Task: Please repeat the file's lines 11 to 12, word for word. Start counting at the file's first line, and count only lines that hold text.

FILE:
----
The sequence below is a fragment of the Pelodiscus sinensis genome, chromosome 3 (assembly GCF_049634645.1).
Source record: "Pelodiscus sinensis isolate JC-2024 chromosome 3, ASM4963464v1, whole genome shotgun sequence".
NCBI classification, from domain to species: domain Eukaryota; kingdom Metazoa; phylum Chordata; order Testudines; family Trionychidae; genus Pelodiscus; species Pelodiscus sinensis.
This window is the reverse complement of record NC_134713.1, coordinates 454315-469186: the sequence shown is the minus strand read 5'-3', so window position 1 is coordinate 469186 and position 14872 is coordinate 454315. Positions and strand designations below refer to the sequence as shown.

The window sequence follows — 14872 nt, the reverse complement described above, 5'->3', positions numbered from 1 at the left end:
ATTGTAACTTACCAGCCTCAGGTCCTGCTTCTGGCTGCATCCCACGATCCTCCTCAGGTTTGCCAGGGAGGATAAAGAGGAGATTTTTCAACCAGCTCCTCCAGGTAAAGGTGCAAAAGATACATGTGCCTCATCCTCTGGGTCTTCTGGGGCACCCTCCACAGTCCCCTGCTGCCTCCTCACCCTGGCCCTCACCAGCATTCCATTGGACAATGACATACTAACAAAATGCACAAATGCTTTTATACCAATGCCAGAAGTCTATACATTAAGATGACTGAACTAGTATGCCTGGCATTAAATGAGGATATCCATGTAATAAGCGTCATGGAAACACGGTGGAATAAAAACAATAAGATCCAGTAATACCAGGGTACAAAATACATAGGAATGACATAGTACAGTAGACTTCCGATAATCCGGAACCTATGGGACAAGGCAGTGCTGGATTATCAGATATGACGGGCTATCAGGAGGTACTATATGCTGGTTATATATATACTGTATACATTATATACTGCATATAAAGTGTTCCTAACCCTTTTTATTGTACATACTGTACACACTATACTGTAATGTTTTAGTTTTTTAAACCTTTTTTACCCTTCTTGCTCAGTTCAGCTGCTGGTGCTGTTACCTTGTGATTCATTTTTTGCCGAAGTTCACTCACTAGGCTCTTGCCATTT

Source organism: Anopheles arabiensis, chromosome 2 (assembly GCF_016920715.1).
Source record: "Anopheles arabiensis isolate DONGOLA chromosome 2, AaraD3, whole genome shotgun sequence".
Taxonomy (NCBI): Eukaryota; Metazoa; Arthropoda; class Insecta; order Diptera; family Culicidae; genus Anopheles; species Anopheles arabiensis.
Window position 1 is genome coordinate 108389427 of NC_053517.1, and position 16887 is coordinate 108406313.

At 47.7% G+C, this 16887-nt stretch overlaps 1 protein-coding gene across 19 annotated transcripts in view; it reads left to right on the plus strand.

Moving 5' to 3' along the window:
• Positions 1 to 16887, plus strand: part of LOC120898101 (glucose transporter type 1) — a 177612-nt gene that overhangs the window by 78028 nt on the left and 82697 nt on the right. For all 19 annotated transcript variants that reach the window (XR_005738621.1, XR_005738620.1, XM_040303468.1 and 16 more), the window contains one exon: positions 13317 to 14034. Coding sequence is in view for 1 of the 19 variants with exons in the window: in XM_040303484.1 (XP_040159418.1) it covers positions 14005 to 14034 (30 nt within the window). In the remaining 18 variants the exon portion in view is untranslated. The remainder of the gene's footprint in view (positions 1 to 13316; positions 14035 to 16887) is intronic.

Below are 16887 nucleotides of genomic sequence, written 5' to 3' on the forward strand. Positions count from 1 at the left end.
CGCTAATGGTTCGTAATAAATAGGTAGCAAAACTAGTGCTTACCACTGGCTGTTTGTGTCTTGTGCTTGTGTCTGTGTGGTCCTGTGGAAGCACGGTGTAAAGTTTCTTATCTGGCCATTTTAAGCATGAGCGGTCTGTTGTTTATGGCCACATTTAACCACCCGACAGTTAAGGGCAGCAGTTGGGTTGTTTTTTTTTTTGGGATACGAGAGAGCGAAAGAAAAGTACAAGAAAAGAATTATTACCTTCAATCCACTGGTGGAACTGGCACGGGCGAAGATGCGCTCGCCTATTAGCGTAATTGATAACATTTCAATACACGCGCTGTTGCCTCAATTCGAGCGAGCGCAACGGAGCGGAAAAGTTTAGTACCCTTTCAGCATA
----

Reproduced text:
At 47.7% G+C, this 16887-nt stretch overlaps 1 protein-coding gene across 19 annotated transcripts in view; it reads left to right on the plus strand.

Moving 5' to 3' along the window: